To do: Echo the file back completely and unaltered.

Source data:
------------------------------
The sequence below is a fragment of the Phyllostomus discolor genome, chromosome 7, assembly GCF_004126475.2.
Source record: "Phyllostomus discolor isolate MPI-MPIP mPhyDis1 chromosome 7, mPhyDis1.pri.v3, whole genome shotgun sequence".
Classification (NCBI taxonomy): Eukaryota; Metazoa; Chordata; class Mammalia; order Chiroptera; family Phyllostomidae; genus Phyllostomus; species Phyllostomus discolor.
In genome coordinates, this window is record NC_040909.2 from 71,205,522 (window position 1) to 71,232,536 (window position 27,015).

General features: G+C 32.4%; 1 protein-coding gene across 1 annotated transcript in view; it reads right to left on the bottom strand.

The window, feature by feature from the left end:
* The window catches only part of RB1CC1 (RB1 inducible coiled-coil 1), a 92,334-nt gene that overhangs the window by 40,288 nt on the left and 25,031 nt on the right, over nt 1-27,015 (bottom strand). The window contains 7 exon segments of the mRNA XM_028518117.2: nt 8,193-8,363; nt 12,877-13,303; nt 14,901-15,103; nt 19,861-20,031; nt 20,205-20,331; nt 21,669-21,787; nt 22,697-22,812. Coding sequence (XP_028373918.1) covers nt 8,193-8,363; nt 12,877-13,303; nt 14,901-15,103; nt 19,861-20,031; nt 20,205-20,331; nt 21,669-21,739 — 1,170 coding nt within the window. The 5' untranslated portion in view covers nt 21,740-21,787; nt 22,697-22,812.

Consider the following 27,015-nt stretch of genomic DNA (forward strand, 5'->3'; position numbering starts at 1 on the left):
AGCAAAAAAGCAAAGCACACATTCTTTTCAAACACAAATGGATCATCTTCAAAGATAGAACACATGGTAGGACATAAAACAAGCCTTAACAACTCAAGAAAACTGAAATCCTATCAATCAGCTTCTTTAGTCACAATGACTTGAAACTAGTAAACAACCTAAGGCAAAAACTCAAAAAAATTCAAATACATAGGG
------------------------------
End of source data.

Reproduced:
The sequence below is a fragment of the Phyllostomus discolor genome, chromosome 7, assembly GCF_004126475.2.
Source record: "Phyllostomus discolor isolate MPI-MPIP mPhyDis1 chromosome 7, mPhyDis1.pri.v3, whole genome shotgun sequence".
Classification (NCBI taxonomy): Eukaryota; Metazoa; Chordata; class Mammalia; order Chiroptera; family Phyllostomidae; genus Phyllostomus; species Phyllostomus discolor.
In genome coordinates, this window is record NC_040909.2 from 71,205,522 (window position 1) to 71,232,536 (window position 27,015).

General features: G+C 32.4%; 1 protein-coding gene across 1 annotated transcript in view; it reads right to left on the bottom strand.

The window, feature by feature from the left end:
* The window catches only part of RB1CC1 (RB1 inducible coiled-coil 1), a 92,334-nt gene that overhangs the window by 40,288 nt on the left and 25,031 nt on the right, over nt 1-27,015 (bottom strand). The window contains 7 exon segments of the mRNA XM_028518117.2: nt 8,193-8,363; nt 12,877-13,303; nt 14,901-15,103; nt 19,861-20,031; nt 20,205-20,331; nt 21,669-21,787; nt 22,697-22,812. Coding sequence (XP_028373918.1) covers nt 8,193-8,363; nt 12,877-13,303; nt 14,901-15,103; nt 19,861-20,031; nt 20,205-20,331; nt 21,669-21,739 — 1,170 coding nt within the window. The 5' untranslated portion in view covers nt 21,740-21,787; nt 22,697-22,812.

Consider the following 27,015-nt stretch of genomic DNA (forward strand, 5'->3'; position numbering starts at 1 on the left):
AGCAAAAAAGCAAAGCACACATTCTTTTCAAACACAAATGGATCATCTTCAAAGATAGAACACATGGTAGGACATAAAACAAGCCTTAACAACTCAAGAAAACTGAAATCCTATCAATCAGCTTCTTTAGTCACAATGACTTGAAACTAGTAAACAACCTAAGGCAAAAACTCAAAAAAATTCAAATACATAGGG